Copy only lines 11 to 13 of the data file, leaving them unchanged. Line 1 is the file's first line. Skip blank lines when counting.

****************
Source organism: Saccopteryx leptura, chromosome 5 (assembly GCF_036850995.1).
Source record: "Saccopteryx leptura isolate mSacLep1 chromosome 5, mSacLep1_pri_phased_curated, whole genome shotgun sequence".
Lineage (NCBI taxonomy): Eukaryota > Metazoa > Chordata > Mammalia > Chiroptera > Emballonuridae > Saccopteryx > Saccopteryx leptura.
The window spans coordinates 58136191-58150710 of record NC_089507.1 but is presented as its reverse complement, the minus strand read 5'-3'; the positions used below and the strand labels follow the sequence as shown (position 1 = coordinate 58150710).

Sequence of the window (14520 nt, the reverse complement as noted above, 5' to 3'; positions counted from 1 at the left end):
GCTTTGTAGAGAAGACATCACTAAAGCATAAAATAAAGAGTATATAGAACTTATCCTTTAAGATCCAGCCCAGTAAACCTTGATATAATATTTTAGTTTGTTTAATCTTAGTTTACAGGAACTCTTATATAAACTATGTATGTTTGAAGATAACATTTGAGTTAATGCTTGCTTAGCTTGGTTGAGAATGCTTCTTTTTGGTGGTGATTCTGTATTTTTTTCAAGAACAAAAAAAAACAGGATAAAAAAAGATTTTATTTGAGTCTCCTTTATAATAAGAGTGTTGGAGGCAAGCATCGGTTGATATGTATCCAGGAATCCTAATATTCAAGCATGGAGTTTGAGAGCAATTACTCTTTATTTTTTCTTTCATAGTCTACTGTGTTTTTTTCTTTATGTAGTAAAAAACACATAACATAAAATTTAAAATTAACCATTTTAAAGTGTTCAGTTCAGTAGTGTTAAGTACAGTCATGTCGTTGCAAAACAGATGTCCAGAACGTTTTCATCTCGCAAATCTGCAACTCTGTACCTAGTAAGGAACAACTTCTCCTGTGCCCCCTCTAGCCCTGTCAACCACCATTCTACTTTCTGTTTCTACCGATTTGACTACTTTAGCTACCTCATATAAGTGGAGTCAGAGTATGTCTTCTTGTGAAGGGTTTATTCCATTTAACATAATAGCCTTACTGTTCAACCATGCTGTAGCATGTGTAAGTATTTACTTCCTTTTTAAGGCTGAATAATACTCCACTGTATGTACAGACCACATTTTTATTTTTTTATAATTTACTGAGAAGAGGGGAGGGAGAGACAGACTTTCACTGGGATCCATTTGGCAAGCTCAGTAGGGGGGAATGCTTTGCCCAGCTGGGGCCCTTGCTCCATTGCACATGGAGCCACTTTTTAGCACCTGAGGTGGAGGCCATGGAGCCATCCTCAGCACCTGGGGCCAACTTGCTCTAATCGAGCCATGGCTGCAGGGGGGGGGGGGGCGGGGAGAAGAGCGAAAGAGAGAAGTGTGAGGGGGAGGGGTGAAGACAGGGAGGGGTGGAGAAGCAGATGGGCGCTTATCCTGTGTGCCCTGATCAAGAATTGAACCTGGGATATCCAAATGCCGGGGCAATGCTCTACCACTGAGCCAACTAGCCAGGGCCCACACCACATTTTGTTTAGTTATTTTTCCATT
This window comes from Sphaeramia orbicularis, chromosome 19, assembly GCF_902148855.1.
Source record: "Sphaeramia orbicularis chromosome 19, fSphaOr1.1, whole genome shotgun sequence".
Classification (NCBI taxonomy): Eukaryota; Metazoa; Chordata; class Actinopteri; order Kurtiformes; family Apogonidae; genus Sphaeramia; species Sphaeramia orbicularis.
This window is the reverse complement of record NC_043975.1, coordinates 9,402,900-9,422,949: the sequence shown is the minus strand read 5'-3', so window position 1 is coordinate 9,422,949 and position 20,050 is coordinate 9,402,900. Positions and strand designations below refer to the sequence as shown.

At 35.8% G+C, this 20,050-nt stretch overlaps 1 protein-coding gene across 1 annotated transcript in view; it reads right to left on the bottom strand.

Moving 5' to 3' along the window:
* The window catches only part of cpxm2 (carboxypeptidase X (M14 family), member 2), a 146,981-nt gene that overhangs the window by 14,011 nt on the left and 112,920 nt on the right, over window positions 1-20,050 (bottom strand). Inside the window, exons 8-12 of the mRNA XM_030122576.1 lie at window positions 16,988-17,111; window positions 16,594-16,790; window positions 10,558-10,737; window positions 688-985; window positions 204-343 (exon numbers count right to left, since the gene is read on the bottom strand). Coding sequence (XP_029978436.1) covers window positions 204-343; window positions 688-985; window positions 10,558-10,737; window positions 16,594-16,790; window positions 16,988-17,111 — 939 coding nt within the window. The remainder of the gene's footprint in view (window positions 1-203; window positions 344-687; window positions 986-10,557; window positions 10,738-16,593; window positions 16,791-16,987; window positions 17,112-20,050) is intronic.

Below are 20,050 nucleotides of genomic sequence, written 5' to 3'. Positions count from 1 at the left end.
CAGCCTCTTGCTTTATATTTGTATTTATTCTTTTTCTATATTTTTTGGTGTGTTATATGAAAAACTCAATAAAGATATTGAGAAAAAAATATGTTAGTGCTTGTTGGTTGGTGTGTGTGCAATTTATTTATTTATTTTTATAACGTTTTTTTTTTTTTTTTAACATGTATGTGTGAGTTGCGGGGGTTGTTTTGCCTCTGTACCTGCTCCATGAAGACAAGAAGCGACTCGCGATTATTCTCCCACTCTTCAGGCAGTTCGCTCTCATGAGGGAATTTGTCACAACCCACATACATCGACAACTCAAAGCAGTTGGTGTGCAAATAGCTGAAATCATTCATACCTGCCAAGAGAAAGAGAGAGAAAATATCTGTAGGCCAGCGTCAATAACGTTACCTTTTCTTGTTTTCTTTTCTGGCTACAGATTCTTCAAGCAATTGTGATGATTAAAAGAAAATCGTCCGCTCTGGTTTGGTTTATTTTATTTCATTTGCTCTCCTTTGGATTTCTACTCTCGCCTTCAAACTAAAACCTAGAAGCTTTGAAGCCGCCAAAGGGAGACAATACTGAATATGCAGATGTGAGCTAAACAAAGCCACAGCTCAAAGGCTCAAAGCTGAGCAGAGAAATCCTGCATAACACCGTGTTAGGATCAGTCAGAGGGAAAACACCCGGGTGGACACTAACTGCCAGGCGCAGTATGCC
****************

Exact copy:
At 35.8% G+C, this 20,050-nt stretch overlaps 1 protein-coding gene across 1 annotated transcript in view; it reads right to left on the bottom strand.

Moving 5' to 3' along the window:
* The window catches only part of cpxm2 (carboxypeptidase X (M14 family), member 2), a 146,981-nt gene that overhangs the window by 14,011 nt on the left and 112,920 nt on the right, over window positions 1-20,050 (bottom strand). Inside the window, exons 8-12 of the mRNA XM_030122576.1 lie at window positions 16,988-17,111; window positions 16,594-16,790; window positions 10,558-10,737; window positions 688-985; window positions 204-343 (exon numbers count right to left, since the gene is read on the bottom strand). Coding sequence (XP_029978436.1) covers window positions 204-343; window positions 688-985; window positions 10,558-10,737; window positions 16,594-16,790; window positions 16,988-17,111 — 939 coding nt within the window. The remainder of the gene's footprint in view (window positions 1-203; window positions 344-687; window positions 986-10,557; window positions 10,738-16,593; window positions 16,791-16,987; window positions 17,112-20,050) is intronic.